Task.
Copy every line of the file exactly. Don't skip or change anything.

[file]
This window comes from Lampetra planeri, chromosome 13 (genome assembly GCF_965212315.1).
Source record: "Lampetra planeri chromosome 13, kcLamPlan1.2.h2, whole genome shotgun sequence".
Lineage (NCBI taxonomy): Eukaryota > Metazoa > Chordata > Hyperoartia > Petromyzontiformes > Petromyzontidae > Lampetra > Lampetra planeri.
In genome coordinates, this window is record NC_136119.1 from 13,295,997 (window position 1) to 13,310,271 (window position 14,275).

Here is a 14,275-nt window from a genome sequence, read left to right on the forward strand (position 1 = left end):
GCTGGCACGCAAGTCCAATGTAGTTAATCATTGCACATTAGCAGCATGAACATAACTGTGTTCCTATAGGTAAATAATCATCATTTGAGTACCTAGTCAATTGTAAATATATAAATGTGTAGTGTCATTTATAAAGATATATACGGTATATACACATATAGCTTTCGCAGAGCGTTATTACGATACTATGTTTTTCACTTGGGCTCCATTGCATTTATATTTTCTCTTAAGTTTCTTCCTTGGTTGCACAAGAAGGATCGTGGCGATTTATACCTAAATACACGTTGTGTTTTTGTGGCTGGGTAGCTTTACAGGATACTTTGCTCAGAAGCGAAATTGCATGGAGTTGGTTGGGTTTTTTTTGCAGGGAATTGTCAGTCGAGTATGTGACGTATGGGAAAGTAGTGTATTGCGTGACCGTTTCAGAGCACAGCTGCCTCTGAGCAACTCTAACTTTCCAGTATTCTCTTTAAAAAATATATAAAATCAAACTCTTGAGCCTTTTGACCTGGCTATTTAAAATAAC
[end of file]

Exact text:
This window comes from Lampetra planeri, chromosome 13 (genome assembly GCF_965212315.1).
Source record: "Lampetra planeri chromosome 13, kcLamPlan1.2.h2, whole genome shotgun sequence".
Lineage (NCBI taxonomy): Eukaryota > Metazoa > Chordata > Hyperoartia > Petromyzontiformes > Petromyzontidae > Lampetra > Lampetra planeri.
In genome coordinates, this window is record NC_136119.1 from 13,295,997 (window position 1) to 13,310,271 (window position 14,275).

Here is a 14,275-nt window from a genome sequence, read left to right on the forward strand (position 1 = left end):
GCTGGCACGCAAGTCCAATGTAGTTAATCATTGCACATTAGCAGCATGAACATAACTGTGTTCCTATAGGTAAATAATCATCATTTGAGTACCTAGTCAATTGTAAATATATAAATGTGTAGTGTCATTTATAAAGATATATACGGTATATACACATATAGCTTTCGCAGAGCGTTATTACGATACTATGTTTTTCACTTGGGCTCCATTGCATTTATATTTTCTCTTAAGTTTCTTCCTTGGTTGCACAAGAAGGATCGTGGCGATTTATACCTAAATACACGTTGTGTTTTTGTGGCTGGGTAGCTTTACAGGATACTTTGCTCAGAAGCGAAATTGCATGGAGTTGGTTGGGTTTTTTTTGCAGGGAATTGTCAGTCGAGTATGTGACGTATGGGAAAGTAGTGTATTGCGTGACCGTTTCAGAGCACAGCTGCCTCTGAGCAACTCTAACTTTCCAGTATTCTCTTTAAAAAATATATAAAATCAAACTCTTGAGCCTTTTGACCTGGCTATTTAAAATAAC